The reason why cannabinoids appear to "cure" so many illnesses is because prior to prohibition they were part of the human food chain. Dairy cows ate feral hemp, which was rich in CBD and passed the CBDs to humans through their milk.

Pigs, chickens and other livestock were also fed hemp and the CBDs were in their meat and eggs.

Beginning in 1937, the government eradicated all forms of feral and cultivated hemp, thus eliminating CBD from the human food chain. A chain in which it had been a much needed link since pre-historic times.

The rest of the story? Eighty years of human suffering, misery and untold millions of needless deaths all caused by prohibitionists who supported outlawing hemp for one reason and one reason only, they were told to by their government.

Historical Facts: Cannabis was America's number one analgesic for 60 years before the rediscovery of aspirin around 1900. From 1842 to 1900 cannabis made up half of all medicine sold with virtually no fear of it's high and no one was over dosing.

Endocannabinoids vs Phyto-Cannabinoids

Endocannabinoids are naturally occurring compounds found within the human body. They’ve been there for 600,000 years or more, but we’ve only just noticed it! One of the remarkable things about endocannabinoids is their striking similarity to the active ingredients of cannabis called phyto-cannabinoids. In fact, it was the effort by scientists to understand the exact mechanism by which cannabis works in the body that led to the discovery of the Endocannabinoid System little more than a decade ago.The science of endocannabinoid medicine has progressed to a dizzying degree in the past few years. There is wider awareness that the ‘endocannabinoid system’ is the largest neurotransmitter system in the human body, regulating relaxation, eating, sleeping, memory, and, as noted by the Italian scientist Vincenzo Di Marzo, even our immune system.

Cannabinoids promote homeostasis, the maintenance of a stable internal environment despite external fluctuations, at every level of biological life, from the sub-cellular, to the organism. For example, endocannabinoids are now understood as the source of the runner’s high. The endocannabinoids naturally found in human breast milk, which are vital for proper human development, have virtually identical effects as cannabinoids found in the cannabis plant. Amazingly, the mechanism at work after smoking or eating cannabis, when adults get the “munchies, is essentially the same as what causes breastfeeding babies to seek protein-rich milk.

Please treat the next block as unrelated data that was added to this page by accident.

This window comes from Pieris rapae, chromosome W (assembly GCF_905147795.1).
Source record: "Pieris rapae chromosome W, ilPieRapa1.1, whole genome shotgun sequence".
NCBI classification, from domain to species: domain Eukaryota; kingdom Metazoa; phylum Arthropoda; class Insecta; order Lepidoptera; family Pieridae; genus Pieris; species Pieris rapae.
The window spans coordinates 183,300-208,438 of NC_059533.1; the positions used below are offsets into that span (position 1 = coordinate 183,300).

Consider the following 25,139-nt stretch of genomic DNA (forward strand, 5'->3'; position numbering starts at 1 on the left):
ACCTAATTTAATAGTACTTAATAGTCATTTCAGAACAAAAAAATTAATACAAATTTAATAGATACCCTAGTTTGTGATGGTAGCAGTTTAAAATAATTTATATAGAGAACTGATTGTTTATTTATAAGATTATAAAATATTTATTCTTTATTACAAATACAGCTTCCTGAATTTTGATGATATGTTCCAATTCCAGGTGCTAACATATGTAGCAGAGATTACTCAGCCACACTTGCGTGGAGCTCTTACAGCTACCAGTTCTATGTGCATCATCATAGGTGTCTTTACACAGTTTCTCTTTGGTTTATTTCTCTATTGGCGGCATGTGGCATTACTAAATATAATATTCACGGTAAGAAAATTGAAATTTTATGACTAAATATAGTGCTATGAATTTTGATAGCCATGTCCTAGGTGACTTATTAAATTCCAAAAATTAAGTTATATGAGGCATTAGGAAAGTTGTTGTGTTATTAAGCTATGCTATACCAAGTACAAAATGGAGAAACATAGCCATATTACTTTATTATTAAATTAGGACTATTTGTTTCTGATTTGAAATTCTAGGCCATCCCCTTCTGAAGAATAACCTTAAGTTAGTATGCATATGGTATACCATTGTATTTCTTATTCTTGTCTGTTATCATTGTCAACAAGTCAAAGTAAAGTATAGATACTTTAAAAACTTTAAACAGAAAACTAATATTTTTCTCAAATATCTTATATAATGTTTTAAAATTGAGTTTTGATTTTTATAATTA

Universally accepted following its discovery in 1995, the endocannabinoid system asserts it power to heal and balance the other systems of the body by turning on or off the expression of genes. Cannabinoids hold the key that unlocks receptor sites throughout the brain and immune system triggering potent healing and pain-killing effects.

The endocannabinoid anandamide, (Ananda = bliss in Sanskrit + amide = chemical type) a naturally neurotransmitting lipid compound made by all mammals, is basically a self-manufactured “natural THC” circulating within. Anandamide and THC act through the cannabinoid receptors and have similar effects on pain, appetite, and memory, etc.
There are two types of cannabinoid receptors in the body — the CB1 receptors found primarily in the brain and the central nervous system, and the CB2 receptors that are distributed but primarily found in the immune system. These receptors respond to cannabinoids, whether they be from breast milk, or from a cannabis plant.

Aside from the cannabinoids produced by the body and those found in cannabis, there are numerous substances that interact with the endocannabinoid system, such as cacao, black pepper, echinacea, tumeric and even carrots. But it is the Cannabis plant that produces the most powerful cannabinoids mimicing most closely those produced by the body. No downsides, no side-effects, no drug interaction issues, and so far, no giving up your hard earned funds to big pharma.

Make no mistake, I’m not referring to THC, of which Americans smoke more of per person than any other people on Earth, but rather the “other,” non-psychoactive cannabinoid called Cannabidiol (CBD), a prominent molecular component of the cannabis plant. While CBD does not bind to either the CB1 or CB2 cannabinoid receptors directly, it does stimulate endogenous cannabinoid activity by suppressing an enzyme that breaks down anandamide. CBD is also a counterbalance to the action of THC at the CB1 receptor, mitigating or muting the psychoactive effects of THC.

Weed enthusiasts would be wise to keep some CBD on hand for when things get… out of hand.

 
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